Edible experimentation

Wednesday, August 14, 2019 - 3:00pm

Science and Cooking for Kids seeks to develop interest in STEM

The Science and Cooking for Kids program was in full swing this summer, exploring the connections between science and cooking to spark new curiosity in young minds.

This program, coordinated by the Harvard John A. Paulson School of Engineering and Applied Sciences (SEAS) and Harvard’s Public School Partnerships team, seeks to introduce local students to STEM (science, technology, engineering, and math) education through the fun of cooking. The program has partnered with the Margaret Fuller Neighborhood House in Cambridge, Mass. for the past four years.

“I hope that they learn some science concepts and cooking skills to make the connection between science and cooking, but more importantly I want them to have fun and develop some interest in pursuing science in school at some point in their lives,” said Frank Mooney, a math teacher at Leominster High School and one of the program founders. “We started this as a way to give students an opportunity to have some meaningful learning done in the summer, but in a fun way.”

Young scientist-chefs work on sugar cookie dough during the Science and Cooking for Kids program. (Photo by Molly Carlough)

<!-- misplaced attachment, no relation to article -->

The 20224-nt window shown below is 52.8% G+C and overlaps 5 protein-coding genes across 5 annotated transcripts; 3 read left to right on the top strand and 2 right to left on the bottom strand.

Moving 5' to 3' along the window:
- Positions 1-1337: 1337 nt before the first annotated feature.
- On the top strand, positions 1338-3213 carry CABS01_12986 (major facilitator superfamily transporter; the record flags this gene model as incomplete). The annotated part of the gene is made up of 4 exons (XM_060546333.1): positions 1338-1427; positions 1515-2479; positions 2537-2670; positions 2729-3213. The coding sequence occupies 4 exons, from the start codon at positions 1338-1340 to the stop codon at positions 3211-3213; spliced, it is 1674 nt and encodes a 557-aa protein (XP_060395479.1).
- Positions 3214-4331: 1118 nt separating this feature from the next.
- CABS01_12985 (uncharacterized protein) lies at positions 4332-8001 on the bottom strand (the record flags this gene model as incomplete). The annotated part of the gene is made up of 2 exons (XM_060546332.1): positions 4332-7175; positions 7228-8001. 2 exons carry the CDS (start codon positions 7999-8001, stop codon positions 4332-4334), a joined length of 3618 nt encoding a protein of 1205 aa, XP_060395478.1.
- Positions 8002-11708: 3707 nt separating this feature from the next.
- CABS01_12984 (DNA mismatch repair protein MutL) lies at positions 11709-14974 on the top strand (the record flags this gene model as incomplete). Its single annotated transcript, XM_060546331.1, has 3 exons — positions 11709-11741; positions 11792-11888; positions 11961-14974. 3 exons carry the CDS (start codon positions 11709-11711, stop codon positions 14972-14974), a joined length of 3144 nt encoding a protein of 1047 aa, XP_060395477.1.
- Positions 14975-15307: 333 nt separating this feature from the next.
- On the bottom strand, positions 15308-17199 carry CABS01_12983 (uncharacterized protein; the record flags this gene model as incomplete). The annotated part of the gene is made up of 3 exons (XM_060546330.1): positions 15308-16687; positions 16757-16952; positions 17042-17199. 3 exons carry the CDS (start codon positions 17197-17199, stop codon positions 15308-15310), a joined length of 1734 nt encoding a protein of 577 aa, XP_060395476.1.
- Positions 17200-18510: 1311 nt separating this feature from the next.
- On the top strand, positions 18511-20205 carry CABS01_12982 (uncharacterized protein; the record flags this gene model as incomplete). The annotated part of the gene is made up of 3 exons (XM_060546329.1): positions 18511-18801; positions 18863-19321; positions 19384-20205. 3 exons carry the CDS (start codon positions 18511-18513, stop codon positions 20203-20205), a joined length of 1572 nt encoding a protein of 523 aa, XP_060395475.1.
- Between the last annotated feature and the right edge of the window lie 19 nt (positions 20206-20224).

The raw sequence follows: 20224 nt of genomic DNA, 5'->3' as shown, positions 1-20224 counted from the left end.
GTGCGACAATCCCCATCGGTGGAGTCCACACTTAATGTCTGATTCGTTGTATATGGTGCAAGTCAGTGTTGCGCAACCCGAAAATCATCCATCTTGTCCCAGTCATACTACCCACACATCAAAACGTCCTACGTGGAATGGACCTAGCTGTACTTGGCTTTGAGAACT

This year, a group of 6- and 7-year-olds conducted several culinary experiments. During one lesson, they made fruit smoothies to understand the varying densities of different liquids. In another lesson, they baked sugar cookies while testing the reactions of diaper and snow polymers. Each lesson exposed the kids to different scientific concepts and gave them tasty recipes to take home.

The eagerness of the kids to participate in each project was palpable and speaks to the program’s ability to pique their interest in the science behind the food they eat.

“What I enjoy most about the camp is how excited the students are every week,” said Mooney. “They are eager to try out the science demonstrations and always want to experiment further afterwards, which I think is extremely important in science.”